• DNSSEC 14•  Signed delegations. Add DS records and update NSEC and RRSIGs. example.com. SOA [SOA STUFF]! example.com. RRSIG SOA [RRSIG STUFF]! example.com. NS ns! example.com. RRSIG NS [RRSIG STUFF]! example.com. MX 10 mail! example.com. RRSIG MX [RRSIG STUFF]! example.com. DNSKEY 256 [DNSKEY STUFF]; ZSK! example.com. DNSKEY 257 [DNSKEY STUFF]; KSK! example.com. RRSIG DNSKEY [RRSIG STUFF]! example.com. NSEC mail.example.com. SOA NS MX DNSKEY NSEC RRSIG! example.com. RRSIG NSEC [RRSIG STUFF]! mail.example.com. A 128.66.0.100! mail.example.com. RRSIG A [RRSIG STUFF]! mail.example.com. AAAA 2001:db8::100! mail.example.com. RRSIG AAAA [RRSIG STUFF]! mail.example.com. NSEC ns.example.com. A AAAA NSEC RRSIG! mail.example.com. RRSIG NSEC [RRSIG STUFF]! ns.example.com. A 128.66.0.10! ns.example.com. RRSIG A [RRSIG STUFF]! ns.example.com. AAAA 2001:db8::10! ns.example.com. RRSIG AAAA [RRSIG STUFF]! ns.example.com. NSEC sub.example.com. A AAAA NSEC RRSIG! ns.example.com. RRSIG NSEC [RRSIG STUFF]! sub.example.com. NS ns.sub! sub.example.com. DS [Hash of sub’s KSK]! sub.example.com. RRSIG DS [RRSIG STUFF]! sub.example.com. NSEC example.com. NS DS NSEC RRSIG! sub.example.com. RRSIG NSEC [RRSIG STUFF]! ns.sub.example.com. A 128.66.10.10! ns.sub.example.com. AAAA 2001:db8:10::10!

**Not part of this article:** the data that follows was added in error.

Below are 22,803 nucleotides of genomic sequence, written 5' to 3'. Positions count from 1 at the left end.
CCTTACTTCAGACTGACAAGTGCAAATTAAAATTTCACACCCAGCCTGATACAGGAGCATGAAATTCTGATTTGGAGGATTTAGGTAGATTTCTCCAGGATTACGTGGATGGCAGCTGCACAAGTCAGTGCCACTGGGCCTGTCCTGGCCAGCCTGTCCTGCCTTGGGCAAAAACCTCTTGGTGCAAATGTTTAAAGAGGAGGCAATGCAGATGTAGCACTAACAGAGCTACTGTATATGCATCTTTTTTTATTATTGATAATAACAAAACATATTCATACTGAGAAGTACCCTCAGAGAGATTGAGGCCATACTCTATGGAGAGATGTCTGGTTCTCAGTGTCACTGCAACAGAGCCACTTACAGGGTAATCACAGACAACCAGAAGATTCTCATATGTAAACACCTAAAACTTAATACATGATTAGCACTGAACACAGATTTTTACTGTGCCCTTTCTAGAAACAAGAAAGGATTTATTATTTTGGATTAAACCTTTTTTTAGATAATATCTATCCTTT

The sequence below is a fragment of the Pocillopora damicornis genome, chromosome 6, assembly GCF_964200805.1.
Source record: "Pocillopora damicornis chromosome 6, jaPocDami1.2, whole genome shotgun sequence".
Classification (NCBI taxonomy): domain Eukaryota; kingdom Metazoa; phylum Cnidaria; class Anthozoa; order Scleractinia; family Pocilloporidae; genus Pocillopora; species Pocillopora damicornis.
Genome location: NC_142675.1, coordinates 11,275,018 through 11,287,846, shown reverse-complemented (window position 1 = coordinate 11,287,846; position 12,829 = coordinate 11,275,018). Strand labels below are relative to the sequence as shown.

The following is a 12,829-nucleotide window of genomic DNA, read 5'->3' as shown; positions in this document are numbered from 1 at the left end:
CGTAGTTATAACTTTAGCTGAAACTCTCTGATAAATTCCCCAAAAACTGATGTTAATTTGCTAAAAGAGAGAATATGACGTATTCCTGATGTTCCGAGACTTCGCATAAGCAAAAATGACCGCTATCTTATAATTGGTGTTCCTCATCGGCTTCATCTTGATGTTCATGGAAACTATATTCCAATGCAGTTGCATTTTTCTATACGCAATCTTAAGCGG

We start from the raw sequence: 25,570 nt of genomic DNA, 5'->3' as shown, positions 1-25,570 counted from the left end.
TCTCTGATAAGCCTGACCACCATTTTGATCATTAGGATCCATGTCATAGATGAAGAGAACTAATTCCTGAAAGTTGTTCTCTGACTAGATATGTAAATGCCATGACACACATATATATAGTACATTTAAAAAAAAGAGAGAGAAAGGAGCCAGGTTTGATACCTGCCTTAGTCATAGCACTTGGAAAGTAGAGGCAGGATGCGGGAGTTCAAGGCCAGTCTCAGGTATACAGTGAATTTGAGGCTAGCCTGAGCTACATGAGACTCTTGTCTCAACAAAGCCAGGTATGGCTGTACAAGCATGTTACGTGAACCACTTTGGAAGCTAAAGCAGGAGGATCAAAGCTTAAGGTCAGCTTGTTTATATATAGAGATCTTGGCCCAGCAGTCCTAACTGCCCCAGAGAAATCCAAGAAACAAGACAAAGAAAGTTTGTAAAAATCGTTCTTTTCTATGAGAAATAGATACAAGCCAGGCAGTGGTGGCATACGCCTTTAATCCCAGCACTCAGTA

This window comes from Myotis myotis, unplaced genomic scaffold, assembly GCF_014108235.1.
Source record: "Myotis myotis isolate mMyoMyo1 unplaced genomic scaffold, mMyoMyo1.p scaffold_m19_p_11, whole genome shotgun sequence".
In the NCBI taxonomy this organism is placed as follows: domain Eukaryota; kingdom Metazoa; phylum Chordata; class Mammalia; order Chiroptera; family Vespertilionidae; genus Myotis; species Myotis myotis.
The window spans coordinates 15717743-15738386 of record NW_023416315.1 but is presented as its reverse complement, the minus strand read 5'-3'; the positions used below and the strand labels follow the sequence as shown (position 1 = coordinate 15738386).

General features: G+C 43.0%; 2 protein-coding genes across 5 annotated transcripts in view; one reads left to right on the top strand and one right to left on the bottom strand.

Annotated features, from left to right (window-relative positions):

• 15DNSSEC•  What to do with all this extra data?•  Publishing the signed data is only half the battle.•  The authoritative DNS responses need to be validated.
    • 16DNSSEC•  Response validation involves following a chain of trust from the trust anchor to the answer received.•  Typically, the root zone’s KSK == Trust Anchor
    • 17DNSSEC•  The backbone of the chain of trust is the DS, DNSKEY, RRSIG interaction.•  Trust travels from the parent zone down to the child zone. Repeat until the target zone is found.•  Start at the trust anchor’s zone.
    • 18DNSSEC RRSIG! KSK DNSKEY! ZSK DNSKEY! Parent Zone RRSIG! ...! DS! RRSIG! KSK DNSKEY! Child Zone ZSK DNSKEY! RRSIG! ...! DS!